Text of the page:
that created the session. For example, if the initial INVITE request that created the session. For example, if the initial INVITE request
was end-to-end integrity protected or encrypted, subsequent re- was end-to-end integrity protected or encrypted, subsequent
INVITEs and UPDATE requests should also be so. re-INVITEs and UPDATE requests should also be so.
7. IANA Considerations
There are no IANA actions associated with this document.
8. Acknowledgements 7. Acknowledgements
Paul Kyzivat provided useful ideas on the topics discussed in this Paul Kyzivat provided useful ideas on the topics discussed in this
document. document.
9. References 8. References
9.1. Normative References 8.1. Normative References
[RFC2119] Bradner, S., "Key words for use in RFCs to Indicate [RFC2119] Bradner, S., "Key words for use in RFCs to Indicate
Requirement Levels", BCP 14, RFC 2119, March 1997. Requirement Levels", BCP 14, RFC 2119, March 1997.
[RFC3261] Rosenberg, J., Schulzrinne, H., Camarillo, G., Johnston, [RFC3261] Rosenberg, J., Schulzrinne, H., Camarillo, G., Johnston,
A., Peterson, J., Sparks, R., Handley, M., and E. A., Peterson, J., Sparks, R., Handley, M., and E.
Schooler, "SIP: Session Initiation Protocol", RFC 3261, Schooler, "SIP: Session Initiation Protocol", RFC 3261,
June 2002. June 2002.
[RFC3262] Rosenberg, J. and H. Schulzrinne, "Reliability of [RFC3262] Rosenberg, J. and H. Schulzrinne, "Reliability of
skipping to change at page 24, line 43 skipping to change at page 25, line 32
with Session Description Protocol (SDP)", RFC 3264, with Session Description Protocol (SDP)", RFC 3264,
June 2002. June 2002.
[RFC3311] Rosenberg, J., "The Session Initiation Protocol (SIP) [RFC3311] Rosenberg, J., "The Session Initiation Protocol (SIP)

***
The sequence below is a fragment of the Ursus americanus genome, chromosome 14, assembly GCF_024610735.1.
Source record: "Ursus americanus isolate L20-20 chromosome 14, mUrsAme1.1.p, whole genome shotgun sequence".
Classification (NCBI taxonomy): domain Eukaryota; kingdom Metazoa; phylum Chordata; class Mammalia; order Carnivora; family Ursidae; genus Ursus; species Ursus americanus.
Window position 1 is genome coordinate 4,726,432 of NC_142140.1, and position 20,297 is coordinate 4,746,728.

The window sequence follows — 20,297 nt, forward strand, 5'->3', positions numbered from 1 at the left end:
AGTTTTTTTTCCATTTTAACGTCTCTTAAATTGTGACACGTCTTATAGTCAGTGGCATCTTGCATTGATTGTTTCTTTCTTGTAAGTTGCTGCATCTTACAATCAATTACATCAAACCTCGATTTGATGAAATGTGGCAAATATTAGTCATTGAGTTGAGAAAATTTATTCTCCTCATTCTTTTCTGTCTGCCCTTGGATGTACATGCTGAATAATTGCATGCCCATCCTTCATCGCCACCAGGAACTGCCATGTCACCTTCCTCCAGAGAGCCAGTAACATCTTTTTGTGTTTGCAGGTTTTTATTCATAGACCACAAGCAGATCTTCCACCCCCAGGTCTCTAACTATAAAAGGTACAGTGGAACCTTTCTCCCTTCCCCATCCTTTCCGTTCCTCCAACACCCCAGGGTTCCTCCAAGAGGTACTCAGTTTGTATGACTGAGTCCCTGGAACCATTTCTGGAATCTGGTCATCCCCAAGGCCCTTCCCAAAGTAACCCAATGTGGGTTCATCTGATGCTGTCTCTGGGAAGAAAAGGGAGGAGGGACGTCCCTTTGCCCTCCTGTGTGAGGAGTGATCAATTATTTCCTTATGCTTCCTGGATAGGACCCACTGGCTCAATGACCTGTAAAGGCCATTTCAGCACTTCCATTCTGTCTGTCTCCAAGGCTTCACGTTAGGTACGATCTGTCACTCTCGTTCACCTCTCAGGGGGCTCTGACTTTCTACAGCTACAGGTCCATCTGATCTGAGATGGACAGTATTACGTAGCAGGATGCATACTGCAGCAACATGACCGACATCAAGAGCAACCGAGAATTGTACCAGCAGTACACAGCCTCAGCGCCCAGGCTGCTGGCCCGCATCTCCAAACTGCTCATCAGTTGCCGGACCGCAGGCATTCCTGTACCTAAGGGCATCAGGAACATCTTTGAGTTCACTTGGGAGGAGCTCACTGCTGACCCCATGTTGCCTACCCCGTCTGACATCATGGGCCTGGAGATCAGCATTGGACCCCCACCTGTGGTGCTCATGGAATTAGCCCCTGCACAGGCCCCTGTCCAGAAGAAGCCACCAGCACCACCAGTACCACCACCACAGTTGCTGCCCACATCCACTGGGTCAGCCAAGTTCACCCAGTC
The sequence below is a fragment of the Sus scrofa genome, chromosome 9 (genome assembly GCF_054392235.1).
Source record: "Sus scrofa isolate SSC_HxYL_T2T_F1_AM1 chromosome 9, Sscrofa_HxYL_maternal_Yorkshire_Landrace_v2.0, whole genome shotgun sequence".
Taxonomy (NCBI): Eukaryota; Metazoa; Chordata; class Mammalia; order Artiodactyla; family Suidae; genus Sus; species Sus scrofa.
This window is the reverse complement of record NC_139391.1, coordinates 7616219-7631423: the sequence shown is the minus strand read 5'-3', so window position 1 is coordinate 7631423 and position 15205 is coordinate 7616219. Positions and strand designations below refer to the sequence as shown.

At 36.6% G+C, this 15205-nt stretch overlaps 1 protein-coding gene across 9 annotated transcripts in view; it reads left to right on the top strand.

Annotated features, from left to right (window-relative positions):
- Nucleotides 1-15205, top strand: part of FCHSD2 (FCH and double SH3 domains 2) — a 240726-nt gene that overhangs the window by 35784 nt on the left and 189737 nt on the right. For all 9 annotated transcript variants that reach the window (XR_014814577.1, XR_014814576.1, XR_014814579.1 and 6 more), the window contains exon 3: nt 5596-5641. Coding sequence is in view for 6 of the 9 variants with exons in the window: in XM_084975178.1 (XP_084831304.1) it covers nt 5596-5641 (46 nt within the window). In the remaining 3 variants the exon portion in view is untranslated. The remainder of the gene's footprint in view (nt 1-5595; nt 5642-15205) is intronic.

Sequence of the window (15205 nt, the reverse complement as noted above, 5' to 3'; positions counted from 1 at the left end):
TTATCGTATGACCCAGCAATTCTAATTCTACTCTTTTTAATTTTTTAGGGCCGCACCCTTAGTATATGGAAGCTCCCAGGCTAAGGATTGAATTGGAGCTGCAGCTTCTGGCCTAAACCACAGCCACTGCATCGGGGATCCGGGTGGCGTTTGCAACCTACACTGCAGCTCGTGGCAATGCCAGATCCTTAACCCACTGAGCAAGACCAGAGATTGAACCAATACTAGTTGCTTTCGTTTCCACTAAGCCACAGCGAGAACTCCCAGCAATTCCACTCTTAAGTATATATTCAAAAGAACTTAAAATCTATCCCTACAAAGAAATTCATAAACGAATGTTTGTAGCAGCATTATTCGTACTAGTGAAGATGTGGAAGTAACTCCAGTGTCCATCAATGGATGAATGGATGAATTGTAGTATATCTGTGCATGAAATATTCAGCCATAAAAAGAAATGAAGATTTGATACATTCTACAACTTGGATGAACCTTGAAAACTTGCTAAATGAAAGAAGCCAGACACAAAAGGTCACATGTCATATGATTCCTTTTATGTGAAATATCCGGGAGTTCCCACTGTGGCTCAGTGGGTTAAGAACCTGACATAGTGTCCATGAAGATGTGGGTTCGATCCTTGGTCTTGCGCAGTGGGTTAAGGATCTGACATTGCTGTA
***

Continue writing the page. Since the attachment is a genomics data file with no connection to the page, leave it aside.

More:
UPDATE Method", RFC 3311, October 2002. UPDATE Method", RFC 3311, October 2002.
[RFC4032] Camarillo, G. and P. Kyzivat, "Update to the Session [RFC4032] Camarillo, G. and P. Kyzivat, "Update to the Session
Initiation Protocol (SIP) Preconditions Framework", Initiation Protocol (SIP) Preconditions Framework",
RFC 4032, March 2005. RFC 4032, March 2005.
9.2. Informative References 8.2. Informative References
[RFC4320] Sparks, R., "Actions Addressing Identified Issues with the [RFC4320] Sparks, R., "Actions Addressing Identified Issues with the
Session Initiation Protocol's (SIP) Non-INVITE Session Initiation Protocol's (SIP) Non-INVITE
Transaction", RFC 4320, January 2006. Transaction", RFC 4320, January 2006.
[RFC5245] Rosenberg, J., "Interactive Connectivity Establishment [RFC5245] Rosenberg, J., "Interactive Connectivity Establishment
(ICE): A Protocol for Network Address Translator (NAT) (ICE): A Protocol for Network Address Translator (NAT)
Traversal for Offer/Answer Protocols", RFC 5245, Traversal for Offer/Answer Protocols", RFC 5245,
April 2010. April 2010.
Authors' Addresses Authors' Addresses
Gonzalo Camarillo (editor) Gonzalo Camarillo (editor)
Ericsson Ericsson
Hirsalantie 11 Hirsalantie 11
Jorvas 02420 Jorvas 02420
Finland Finland
Email: Gonzalo.Camarillo@ericsson.com EMail: Gonzalo.Camarillo@ericsson.com
Christer Holmberg Christer Holmberg
Ericsson Ericsson
Hirsalantie 11 Hirsalantie 11
Jorvas 02420 Jorvas 02420
Finland Finland
Email: Christer.Holmberg@ericsson.com EMail: Christer.Holmberg@ericsson.com
Yang Gao Yang Gao
ZTE ZTE
China China
Email: gao.yang2@zte.com.cn EMail: gao.yang2@zte.com.cn